I was checking out smart football, and I enjoyed Chris' recent article on underdog strategy (great stuff).
However, Mr. Brown ends his article with some troubling findings, courtesy of the gentlemen over at Advance NFL Stats.
Given the choice between kicking or receiving, conventional wisdom is to always take the ball. The only time you consider kicking is when you defer your decision to the second half, as a strategic tactic. If you use that strategy, then you always elect to receive after halftime.
This is not ground breaking to anyone……you want the ball, unless you can get it later.
What Advance NFL Stats discovered, however, is the team that receives to open a half will actually LOSE a majority of those respective halves.
This flies in the face of conventional wisdom, even challenging that long held, irrefutable tenant of successful football: maintaining possession.
I have only one plausible justification, albeit an anecdotal explanation (and I am wide open to other thoughts).
I'll take the word of this man:
You may recognize this gentlemen (Elmer Layden, Notre Dame Head Coach 34'-41') from a more famous picture from his playing days:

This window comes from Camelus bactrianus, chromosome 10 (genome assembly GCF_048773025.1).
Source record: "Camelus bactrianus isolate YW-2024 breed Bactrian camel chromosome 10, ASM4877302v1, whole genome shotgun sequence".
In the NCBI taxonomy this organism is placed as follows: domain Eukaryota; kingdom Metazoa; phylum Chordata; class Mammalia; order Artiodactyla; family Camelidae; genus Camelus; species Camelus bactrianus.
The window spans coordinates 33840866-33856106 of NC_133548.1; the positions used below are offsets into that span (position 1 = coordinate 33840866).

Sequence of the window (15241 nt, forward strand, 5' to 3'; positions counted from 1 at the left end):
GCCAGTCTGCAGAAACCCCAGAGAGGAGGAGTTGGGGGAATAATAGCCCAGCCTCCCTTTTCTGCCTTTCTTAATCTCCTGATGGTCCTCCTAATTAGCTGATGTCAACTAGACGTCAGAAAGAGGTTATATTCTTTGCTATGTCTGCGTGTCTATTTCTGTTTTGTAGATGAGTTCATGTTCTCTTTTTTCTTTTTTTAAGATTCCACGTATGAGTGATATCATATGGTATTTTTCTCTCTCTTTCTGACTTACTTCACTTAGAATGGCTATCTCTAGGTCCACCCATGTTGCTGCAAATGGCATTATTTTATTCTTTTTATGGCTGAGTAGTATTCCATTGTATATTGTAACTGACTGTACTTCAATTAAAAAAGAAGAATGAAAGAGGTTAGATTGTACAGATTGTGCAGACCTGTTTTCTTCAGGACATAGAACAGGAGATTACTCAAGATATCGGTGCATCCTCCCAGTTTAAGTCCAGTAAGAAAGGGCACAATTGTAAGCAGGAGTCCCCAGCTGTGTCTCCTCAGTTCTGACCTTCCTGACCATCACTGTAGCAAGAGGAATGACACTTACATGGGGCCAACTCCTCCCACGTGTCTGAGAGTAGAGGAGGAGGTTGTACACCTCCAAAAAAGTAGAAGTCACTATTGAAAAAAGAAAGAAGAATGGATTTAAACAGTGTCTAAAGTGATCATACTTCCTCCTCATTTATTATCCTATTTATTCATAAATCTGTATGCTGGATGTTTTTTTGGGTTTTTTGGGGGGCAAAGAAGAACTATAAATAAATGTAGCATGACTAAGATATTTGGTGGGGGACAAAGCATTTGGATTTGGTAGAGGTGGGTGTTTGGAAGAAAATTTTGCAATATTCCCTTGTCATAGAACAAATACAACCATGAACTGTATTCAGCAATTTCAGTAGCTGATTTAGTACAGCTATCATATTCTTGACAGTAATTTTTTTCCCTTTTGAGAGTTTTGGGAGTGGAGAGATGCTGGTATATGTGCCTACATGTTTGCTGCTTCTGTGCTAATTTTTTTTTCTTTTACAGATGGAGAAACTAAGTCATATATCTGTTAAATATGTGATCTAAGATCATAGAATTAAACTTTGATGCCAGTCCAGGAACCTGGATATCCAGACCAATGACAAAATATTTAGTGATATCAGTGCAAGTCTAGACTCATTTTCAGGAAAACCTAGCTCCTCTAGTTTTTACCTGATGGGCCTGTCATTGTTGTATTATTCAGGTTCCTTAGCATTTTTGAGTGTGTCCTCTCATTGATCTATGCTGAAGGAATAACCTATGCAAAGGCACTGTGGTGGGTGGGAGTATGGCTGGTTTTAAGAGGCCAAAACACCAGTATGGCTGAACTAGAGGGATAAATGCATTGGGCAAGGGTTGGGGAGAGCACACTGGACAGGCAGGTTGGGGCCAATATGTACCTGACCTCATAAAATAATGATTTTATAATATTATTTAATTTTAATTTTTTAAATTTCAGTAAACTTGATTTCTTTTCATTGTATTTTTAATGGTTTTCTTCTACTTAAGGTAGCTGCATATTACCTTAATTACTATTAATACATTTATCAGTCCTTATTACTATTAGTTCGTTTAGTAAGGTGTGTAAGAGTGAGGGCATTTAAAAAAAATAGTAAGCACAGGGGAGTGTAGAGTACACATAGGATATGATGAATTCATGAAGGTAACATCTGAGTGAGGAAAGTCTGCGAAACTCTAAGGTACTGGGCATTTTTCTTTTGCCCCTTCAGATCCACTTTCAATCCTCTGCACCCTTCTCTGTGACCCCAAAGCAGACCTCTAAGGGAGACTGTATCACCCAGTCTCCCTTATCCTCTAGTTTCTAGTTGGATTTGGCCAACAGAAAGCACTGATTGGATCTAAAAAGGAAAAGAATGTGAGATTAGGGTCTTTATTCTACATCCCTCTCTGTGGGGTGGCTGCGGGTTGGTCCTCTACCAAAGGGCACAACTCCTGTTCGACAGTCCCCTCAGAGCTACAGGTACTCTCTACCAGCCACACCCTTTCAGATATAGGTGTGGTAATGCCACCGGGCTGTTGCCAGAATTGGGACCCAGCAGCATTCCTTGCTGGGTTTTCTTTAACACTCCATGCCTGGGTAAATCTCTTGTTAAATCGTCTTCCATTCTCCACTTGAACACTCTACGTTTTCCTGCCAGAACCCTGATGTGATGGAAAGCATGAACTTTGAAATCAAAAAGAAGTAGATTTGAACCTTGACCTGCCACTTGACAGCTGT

I remember reading "It Was A Different Game: The Elmer Layden Story" when I was in high school (I highly recommend it both for history of the game, and insight into Coach Rockne), and in the chapter where the late coach was espousing his football strategy, he mentioned he often considered a quick kick on 1st down when backed up against his own end zone.
Being 18 and knowing it all, I immediately wrote this off as archaic football strategy from the days of no facemasks and 7-3 thrillers.
Maybe, without the use of the internet and fancy algorithms, Coach Layden knew something we lost………that field position, not possession of the football, is the prime asset.
The average NFL kickoff return nets 22 yards.
If the defense forces a punt inside their opponent's 40, and given an average net punting yardage of 40 yards, then the starting field position for the team who kicked off can be expected anywhere from their own 30 to mid-field, segments of the gridiron where the odds of a drive ending in a touchdown increase substantially.
In short, it is (or may be) better to kick-off and then receive a punt, because of the relative real estate you are afforded in those respective situations.
This also serves to underline the important role garnering explosives plays in stemming the field position tide. If one can complete a 20 yard pass during the drive, and subsequently can punt from their opponent's 40, then they have relieved their burden and placed it on the other team.
Finally, in another fine article from Advance NFL Stats, this dynamic serves to highlight the importance of a player like this.
I don't think it is enough to make me not want the football, although I have some serious rationalizing to do to overcome the weight of these findings.
If anyone has any other ideas, feel free to share.